Also, consider membership duration; that is, how long do you want to keep chasing these people around the Internet? I set ours to 30-60 days, which is pretty aggressive (you might even call it spammy). A shorter membership duration would improve cost per conversion metrics, since people are less likely to convert as more time passes. Also, consider the difference you might see between B2C and B2B. You know the length of your average sales cycle and will have to test to see if it’s worth going beyond that time, or if they’re apt to have completed a purchase.


  • Create audiences, groups of visitors based on the pages they visited or other factors.
  • Bid more aggressively on visitors who showed greater intent.
  • Segment your audiences based on the different content topics on your site
  • Test against the length of your sales cycle as a starting point to finding the right audience membership duration.

Killer ad creative strategy for remarketers

Now that we’ve tagged visitors and segmented them into different audiences, the key is to create cool ads in different formats that:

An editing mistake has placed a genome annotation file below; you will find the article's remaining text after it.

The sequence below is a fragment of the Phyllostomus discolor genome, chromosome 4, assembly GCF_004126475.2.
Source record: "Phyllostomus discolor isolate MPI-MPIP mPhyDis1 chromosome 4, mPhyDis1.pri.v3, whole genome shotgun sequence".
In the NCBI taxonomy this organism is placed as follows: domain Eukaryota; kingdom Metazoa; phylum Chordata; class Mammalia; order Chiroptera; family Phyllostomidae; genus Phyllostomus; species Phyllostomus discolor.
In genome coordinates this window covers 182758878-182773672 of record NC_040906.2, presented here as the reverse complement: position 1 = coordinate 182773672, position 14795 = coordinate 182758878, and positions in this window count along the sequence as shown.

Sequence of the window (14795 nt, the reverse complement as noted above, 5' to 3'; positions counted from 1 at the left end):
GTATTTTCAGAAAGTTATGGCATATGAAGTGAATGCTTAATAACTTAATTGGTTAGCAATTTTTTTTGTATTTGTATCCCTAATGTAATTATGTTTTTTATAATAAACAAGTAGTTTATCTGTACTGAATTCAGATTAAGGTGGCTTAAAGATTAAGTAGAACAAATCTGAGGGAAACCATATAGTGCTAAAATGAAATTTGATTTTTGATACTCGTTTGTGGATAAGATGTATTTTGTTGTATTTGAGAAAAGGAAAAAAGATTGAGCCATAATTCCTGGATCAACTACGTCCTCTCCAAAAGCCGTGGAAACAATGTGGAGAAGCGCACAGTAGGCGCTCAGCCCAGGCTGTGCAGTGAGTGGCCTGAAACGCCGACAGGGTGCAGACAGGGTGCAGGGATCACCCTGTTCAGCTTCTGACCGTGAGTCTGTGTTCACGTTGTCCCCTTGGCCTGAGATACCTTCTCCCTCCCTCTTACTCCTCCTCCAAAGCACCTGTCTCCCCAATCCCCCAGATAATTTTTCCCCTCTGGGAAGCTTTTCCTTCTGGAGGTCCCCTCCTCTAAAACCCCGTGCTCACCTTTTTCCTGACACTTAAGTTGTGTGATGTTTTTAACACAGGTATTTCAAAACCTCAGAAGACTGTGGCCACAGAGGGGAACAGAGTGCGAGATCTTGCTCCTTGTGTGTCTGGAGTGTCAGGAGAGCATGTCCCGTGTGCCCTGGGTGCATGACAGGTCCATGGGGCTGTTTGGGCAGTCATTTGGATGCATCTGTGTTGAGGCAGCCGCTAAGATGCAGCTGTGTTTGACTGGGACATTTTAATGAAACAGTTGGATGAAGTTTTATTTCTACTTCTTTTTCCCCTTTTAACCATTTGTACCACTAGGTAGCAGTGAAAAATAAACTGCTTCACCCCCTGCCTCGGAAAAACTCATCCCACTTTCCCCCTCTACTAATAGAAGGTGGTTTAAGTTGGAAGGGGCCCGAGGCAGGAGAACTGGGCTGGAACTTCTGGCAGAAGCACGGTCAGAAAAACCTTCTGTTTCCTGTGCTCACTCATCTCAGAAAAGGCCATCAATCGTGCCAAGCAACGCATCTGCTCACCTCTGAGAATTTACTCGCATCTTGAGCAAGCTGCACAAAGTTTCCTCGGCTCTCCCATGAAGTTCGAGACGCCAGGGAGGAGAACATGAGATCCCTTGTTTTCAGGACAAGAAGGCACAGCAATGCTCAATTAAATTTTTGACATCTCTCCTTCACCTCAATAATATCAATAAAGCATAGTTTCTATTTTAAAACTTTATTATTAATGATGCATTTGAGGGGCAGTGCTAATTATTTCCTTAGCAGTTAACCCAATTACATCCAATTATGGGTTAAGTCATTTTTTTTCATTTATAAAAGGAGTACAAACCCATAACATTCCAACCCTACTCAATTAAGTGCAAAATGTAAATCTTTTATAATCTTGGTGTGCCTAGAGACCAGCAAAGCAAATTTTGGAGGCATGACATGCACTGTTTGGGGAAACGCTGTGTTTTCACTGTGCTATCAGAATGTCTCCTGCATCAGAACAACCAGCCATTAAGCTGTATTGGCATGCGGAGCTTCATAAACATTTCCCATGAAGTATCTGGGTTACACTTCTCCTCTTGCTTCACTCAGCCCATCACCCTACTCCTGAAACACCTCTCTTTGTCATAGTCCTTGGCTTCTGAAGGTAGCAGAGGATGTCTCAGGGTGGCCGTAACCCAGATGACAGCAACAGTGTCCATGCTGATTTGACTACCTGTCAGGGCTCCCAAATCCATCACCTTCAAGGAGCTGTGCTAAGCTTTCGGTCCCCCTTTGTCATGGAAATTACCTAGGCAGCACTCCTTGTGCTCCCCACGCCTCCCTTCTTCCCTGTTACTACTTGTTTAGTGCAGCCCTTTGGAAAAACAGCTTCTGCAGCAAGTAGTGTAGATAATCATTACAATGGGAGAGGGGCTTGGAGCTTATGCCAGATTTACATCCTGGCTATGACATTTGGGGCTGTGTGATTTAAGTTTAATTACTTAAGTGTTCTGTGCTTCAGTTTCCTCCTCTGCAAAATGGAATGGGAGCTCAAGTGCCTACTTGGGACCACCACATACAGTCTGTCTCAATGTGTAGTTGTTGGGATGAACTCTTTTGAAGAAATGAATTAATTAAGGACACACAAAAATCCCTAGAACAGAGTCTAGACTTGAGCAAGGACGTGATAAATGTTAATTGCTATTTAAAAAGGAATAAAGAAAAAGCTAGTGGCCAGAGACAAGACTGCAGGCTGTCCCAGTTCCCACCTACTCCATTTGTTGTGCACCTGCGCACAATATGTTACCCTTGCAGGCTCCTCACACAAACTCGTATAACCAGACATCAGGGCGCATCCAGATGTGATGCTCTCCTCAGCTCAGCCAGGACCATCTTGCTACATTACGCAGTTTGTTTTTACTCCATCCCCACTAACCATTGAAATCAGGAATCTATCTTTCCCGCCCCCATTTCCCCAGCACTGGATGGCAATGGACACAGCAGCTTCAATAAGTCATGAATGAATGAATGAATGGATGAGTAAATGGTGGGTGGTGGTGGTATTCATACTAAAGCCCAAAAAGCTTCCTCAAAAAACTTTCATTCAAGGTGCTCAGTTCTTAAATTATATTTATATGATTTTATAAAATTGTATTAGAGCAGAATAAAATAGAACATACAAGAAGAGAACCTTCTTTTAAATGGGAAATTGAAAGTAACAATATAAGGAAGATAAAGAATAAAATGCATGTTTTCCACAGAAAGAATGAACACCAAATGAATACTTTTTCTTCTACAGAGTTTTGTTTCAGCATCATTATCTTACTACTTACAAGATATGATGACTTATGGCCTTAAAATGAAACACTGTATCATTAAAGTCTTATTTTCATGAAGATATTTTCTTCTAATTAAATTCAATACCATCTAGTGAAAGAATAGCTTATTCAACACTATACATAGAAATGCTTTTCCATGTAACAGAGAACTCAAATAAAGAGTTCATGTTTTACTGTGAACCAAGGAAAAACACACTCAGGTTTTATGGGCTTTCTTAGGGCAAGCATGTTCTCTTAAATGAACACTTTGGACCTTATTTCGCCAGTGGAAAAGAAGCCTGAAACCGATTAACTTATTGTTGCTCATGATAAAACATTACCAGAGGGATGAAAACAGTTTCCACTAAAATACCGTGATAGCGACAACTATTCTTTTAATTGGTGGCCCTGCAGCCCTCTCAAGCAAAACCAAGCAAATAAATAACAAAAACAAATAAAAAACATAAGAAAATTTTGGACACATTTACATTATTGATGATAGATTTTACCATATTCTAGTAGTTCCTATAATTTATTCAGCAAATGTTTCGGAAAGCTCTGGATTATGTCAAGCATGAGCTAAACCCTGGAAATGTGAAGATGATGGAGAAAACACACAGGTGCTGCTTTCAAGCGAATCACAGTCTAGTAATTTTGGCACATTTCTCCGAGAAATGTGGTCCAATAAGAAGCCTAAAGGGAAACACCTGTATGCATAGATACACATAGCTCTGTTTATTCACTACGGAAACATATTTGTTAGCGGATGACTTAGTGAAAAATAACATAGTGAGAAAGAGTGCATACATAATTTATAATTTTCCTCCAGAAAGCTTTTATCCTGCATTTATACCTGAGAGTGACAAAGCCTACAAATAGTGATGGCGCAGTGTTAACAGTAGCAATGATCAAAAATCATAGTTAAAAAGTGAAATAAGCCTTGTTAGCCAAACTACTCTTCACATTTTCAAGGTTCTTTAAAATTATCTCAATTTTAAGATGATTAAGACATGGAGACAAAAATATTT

• Drive a call to action.
  • Feature branding or images that will improve brand recall.

Lousy ads have sunken many remarketing efforts, so the key is to keep A/B testing with different ad designs. You want to have a high CTR (ideally more than 0.4%) and find the most memorable copy and image combinations, since one of the objectives here is to improve brand recall. You know you have finally “made it” when you get people tweeting your ads! Like this cute little puppy dog!

Another company killing it with their remarketing ads right now is none other than Moz, who has some of the cutest remarketing ads featuring the amazing Roger Mozbot!

Remarketing results 18 months out

We started our remarketing efforts early in Q1 2012, just over 18 months ago. How are things going today? Based on the title of the post, you know this was the best move we could have made, but how big was the impact?

Impact on brand recall

One of the biggest issues I had was poor brand recall – that a measly 3% of my organic searches were branded searches. Unfortunately, the whole keyword (not provided) mess makes it pretty much impossible to trend this branded searches over time [shakes fist at Google], however a proxy for brand recall is direct traffic. Meaning, to the extent that you’re building your brand, you would expect more people to visit your website directly, as opposed to stumbling upon your SEO’ed content. Here’s what my direct traffic looks like over last 6 years.